“My early tattoo paintings were three dimensional canvases in the form of lumps of flesh or parts of a body…” the artist said, “I was interested in tattoo as a metaphor for hidden desire or a kind of compulsion engraved into human consciousness. I see the skin, or in some case the monitor, as an extension of a canvas.”
He, however, defies the general address saying that he is a tattoo or body artist. “What interests me is the story underneath, which is not visible,” he elaborated. “It is not a kind of body art, because technically there is no body used in the image. It is all computer-generated.” Instead of pursuing his aesthetics on real skin, Kim Joon stretches his animation knowledge to make the computer screen his new artistic playground, where he creates lifelike nude bodies blanketed by multi-coloured tattoos that may suffice a tattoo fanatic. The process of tattooing, he refers to, is a kind of provoking desire.
The prints that clothe the bodies include traditional Asian patterns and totems, and such a well-known picture as the banana print in an Andy Warhol’s masterpiece (Stay – Warhol, 2007). As the creative pursuit thrives, brand logos and consumer objects fill his ‘canvas’. In the celebrated ‘Bird Land’ series in 2008 and 2009, Kim showcased an array of boldly coloured and jam-packed bodies seized by prints and logos, from motor giants like Chrysler and Honda, to luxury brands like Balenciaga and Armani, as if he plotted to visualise the hunger of consumers nowadays.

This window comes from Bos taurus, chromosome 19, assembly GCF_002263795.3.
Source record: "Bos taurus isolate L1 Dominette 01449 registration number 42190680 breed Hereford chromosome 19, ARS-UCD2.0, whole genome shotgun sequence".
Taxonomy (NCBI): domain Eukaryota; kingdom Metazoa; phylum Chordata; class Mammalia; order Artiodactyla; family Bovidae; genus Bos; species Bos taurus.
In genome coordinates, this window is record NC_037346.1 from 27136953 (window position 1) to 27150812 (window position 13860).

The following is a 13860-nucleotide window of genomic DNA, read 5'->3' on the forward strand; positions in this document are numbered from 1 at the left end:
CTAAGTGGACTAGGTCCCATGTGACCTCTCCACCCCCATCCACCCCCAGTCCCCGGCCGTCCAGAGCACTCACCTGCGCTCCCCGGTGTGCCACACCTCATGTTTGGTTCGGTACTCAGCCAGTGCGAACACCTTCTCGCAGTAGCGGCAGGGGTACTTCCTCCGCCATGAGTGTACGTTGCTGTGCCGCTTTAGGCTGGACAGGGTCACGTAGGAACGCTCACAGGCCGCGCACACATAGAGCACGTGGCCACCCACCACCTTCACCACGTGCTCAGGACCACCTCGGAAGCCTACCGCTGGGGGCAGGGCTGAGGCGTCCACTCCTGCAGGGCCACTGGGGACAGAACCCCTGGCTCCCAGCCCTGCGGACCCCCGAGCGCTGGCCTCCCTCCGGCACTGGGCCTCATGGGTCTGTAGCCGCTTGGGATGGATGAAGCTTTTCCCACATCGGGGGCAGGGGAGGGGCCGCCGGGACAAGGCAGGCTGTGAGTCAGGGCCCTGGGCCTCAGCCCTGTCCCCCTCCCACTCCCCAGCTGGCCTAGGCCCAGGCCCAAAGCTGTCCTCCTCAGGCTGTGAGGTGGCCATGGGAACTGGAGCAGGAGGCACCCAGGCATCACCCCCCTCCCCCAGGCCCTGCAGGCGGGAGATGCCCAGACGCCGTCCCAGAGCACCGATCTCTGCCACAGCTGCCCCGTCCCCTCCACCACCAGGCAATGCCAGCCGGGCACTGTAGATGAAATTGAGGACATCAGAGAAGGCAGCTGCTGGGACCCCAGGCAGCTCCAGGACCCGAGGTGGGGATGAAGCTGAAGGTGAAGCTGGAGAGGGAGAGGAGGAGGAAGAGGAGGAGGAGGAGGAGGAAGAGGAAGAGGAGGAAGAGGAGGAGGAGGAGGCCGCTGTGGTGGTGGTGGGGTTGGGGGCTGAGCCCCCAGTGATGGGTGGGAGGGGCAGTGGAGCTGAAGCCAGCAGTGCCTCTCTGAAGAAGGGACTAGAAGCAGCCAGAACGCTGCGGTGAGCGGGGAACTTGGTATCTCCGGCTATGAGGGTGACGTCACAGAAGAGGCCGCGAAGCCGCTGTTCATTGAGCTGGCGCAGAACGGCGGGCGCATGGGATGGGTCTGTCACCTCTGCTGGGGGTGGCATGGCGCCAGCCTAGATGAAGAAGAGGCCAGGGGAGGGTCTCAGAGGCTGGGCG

“It is not about whether I like the brands. These are the names so prevailing in our society that we cannot really avoid. It is part of capitalist society. The real question is, can I avoid these things? And I do not think I can,” Kim elaborated. “That’s why I use them as the subject of the tattoos. It shows the pressure, the reality. They appear as a kind of intrusion.”
As an artist, Kim Joon brings about a surge of emotions. Like James Cameron’s ‘Avatar’, the seamless collision of reality and dream presents a bare panorama of human emotions. The coming pages are a vivid manifestation of how the Kim Joon’s photographic poetry comes into reality, and presents a simply exceptional imagery.
Over the next few pages, Kim Joon collaborates with our fashion contributors in a fashion spread detailing brands with models almost in the nude. Kim’s stunning artworks provide a provocative backdrop and social comment on the world of branding — in an exclusive collaboration with WestEast.
Text by Ren Wan
Published in Issue 30 ART